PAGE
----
People Want Trump On the Ballot Because They Think He's Authentic
White supremacy makes serious pundits dream of the heartland.
My post on why you should just fucking support removing Trump from the ballot is my most popular article on substack by some margin. Proving I should curse more, probably? Or that everyone really enjoys mocking Damon Linker. Maybe both.
Anyway. Since people seem to be interested, I thought I’d talk a little bit about why people don’t do the obvious fucking thing. Why is it so hard for supposedly serious, supposedly anti-Trump pundits to just say, “Hey, he committed insurrection. Kick that motherfucker off the ballot”?
There are a couple of reasons. Some people are I think genuinely afraid; again one social media user said if you kick Trump off the ballot, his followers will pick up guns and attack voters and perhaps Congress.
Of course, we all know Trump’s followers will do that anyway if he loses. But part of the reason political violence and terror can be effective is that when people are scared, they don’t necessarily think straight.
Fear makes people cower and try to assuage the people they fear. A billion teen comedies teach the lesson that if you don’t stand up to bullies now, they’ll just keep hitting you. But even so, when you’re in the moment, it’s difficult to stand up to bullies. Nobody wants to get punched in the face. You keep hoping, “Well, if we just let the fascist stay on the ballot, he’ll go peacefully when he loses!”
Again, he won’t. But the logic is seductive. Why stand when you can crawl? Why do something when you can hide and do nothing? Everybody’s felt that temptation, I think. It’s not admirable, but it’s understandable.
I don’t think fear’s really the main force behind the rage for Trump appeasement among the pundits, though. Instead, the thing that trips people up is a kind of reverence, both for Trump and for his voters.
Pundit Damon Linker worried that disqualifying Trump will leave us “unable to hold elections that most Americans consider legitimate.” New York Times’ columnist Ross Douthat, whined, “The way we defeat Trump is by championing the core values of liberal democracy, like having judges remove bad people from the ballot.”
The common thread here is that people thing that Trump is authentic and legitimate, and that holding him or his coalition to Constitutional standards, or to any standards, is somehow anti-democratic, or anti-American. The core values of liberal democracy require Trump to be on the ballot even if the plain text of the Constitution disqualifies him.
The Constitution says that an election with Trump on the ballot is illegitimate, but to Linker it feels more illegitimate to kick Trump off. In the immortal words of the New York Times pitchbot, “Letting voters vote for the candidate of their choice, even if that candidate has been Constitutionally disqualified, is one of the core vibes of our democracy.”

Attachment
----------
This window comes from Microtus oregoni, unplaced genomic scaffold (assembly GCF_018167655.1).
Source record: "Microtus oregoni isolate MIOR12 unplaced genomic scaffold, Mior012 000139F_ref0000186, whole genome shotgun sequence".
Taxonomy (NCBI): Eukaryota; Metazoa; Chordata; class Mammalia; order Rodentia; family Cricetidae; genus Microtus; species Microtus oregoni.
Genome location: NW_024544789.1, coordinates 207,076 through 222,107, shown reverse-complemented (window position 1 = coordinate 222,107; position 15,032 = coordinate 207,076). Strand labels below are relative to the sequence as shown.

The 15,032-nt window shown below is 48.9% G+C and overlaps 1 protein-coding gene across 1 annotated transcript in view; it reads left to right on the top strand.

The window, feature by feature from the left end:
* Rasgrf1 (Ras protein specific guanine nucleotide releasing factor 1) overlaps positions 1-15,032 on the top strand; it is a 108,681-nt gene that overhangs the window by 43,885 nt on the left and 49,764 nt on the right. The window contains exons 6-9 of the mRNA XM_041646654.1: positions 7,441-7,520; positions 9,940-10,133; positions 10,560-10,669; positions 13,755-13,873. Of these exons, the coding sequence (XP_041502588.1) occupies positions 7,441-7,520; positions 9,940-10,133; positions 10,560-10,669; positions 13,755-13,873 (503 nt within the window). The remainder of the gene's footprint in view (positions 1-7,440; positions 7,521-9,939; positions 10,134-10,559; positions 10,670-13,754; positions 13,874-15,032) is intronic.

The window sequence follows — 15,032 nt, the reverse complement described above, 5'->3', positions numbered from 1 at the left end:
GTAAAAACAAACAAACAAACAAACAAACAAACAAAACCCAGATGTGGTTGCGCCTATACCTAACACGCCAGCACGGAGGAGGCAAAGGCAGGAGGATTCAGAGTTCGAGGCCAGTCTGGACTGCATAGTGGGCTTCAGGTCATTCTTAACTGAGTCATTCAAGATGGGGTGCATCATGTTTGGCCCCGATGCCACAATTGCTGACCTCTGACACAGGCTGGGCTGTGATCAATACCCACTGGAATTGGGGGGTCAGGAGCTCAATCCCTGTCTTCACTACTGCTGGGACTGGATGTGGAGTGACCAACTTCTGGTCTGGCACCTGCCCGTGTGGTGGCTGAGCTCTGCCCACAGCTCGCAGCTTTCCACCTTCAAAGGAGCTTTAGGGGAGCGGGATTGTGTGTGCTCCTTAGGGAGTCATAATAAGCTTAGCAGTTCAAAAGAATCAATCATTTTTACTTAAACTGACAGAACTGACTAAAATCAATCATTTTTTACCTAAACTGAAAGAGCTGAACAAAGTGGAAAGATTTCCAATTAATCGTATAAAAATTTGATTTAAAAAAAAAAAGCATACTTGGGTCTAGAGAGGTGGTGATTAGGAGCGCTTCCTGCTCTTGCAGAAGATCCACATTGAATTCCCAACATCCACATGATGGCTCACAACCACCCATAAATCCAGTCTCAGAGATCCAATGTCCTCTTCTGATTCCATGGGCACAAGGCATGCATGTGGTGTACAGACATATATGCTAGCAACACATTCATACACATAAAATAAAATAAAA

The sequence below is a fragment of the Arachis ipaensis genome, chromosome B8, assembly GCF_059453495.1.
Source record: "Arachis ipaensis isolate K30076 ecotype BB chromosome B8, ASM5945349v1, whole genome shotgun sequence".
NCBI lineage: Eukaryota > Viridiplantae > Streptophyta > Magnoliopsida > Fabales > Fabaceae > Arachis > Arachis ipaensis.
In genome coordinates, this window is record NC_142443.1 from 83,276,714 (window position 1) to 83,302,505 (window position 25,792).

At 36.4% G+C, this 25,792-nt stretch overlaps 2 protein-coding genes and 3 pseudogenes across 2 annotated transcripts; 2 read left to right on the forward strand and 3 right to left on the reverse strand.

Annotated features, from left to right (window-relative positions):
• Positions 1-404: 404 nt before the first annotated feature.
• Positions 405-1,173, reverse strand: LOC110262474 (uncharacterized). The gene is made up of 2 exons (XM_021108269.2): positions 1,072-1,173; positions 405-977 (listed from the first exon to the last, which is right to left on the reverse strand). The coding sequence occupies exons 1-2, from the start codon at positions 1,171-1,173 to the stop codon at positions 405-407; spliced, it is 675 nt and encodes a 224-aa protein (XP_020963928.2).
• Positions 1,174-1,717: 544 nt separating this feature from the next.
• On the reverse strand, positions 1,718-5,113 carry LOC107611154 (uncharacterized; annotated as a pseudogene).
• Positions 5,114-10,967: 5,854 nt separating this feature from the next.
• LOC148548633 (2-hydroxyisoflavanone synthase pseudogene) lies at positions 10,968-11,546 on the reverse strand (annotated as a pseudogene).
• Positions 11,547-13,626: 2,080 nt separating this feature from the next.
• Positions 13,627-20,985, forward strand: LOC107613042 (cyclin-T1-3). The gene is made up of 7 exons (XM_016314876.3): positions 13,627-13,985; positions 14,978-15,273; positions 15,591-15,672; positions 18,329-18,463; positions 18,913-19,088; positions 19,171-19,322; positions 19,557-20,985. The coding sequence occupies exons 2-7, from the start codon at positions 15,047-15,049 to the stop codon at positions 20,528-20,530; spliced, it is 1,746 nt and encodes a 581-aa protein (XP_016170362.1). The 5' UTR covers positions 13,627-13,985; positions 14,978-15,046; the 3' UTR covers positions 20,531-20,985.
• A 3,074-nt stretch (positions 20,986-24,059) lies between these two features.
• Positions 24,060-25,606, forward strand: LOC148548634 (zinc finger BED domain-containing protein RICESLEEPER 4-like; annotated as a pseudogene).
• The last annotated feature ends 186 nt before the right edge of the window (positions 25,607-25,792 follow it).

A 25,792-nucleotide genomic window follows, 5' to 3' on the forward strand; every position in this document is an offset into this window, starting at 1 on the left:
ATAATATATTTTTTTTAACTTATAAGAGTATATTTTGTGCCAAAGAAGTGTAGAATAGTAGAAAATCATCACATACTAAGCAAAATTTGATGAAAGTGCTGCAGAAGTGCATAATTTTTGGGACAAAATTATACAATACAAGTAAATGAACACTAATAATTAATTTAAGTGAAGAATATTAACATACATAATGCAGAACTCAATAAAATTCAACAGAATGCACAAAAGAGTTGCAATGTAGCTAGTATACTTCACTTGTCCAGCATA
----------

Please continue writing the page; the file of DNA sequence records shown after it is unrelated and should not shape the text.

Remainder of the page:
What are “vibes”, though? I’d argue “vibes” in this case are just unspoken, unconscious assumptions and prejudices about how government should function and how things should be. And in the US, when you look into unspoken assumptions and prejudices about who should be in charge, you often end up with white supremacy.
In theory, the US rejects white supremacy; we all in public at least agree that everyone should be equal, and that no one race is entitled or destined to rule. In practice…well.
The truth is that pundits, and the public, still tend to believe that the truest America, the core America, is a vision of heartland rural white America. That vision dovetails with Trump’s voter base, or at least with Trump’s propaganda about his voter base. It’s why we have been swamped for years with stories about Trump supporters in rural diners, rather than with, say, stories about Biden supporters in South Side Chicago bars or suburban strip malls.
Those diner stories tell us that certain people (wink wink) are more American than others. You can babble on about what the Constitution allows and doesn’t. But the real legitimizer is whiteness, and Trump is whiteness’ avatar. How can you kick him off the ballot when he embodies the racism for which America stands?
For a lot of pundits and analysts, attuned to the poisonous vibes of authenticity, Trump’s rank racism and his contempt for the rule of law make him paradoxically more worthy of deference. Few contemporary national politicians have embraced racist populism as enthusiastically as Trump; few have appealed so obviously for legitimacy not to the Constitution, but to a racist volk. Trump pretty openly insists that Black people in cities, or Hispanic people in the west, can only vote legitimately if they vote for him.
This was the basis for his insurrection. Trump says he is above the Constitution because white supremacy is more important than the Constitution. And the truth is that, for many Americans, even those who nominally oppose Trump, that racist formulation feels more natural than the 14th Amendment ever will.
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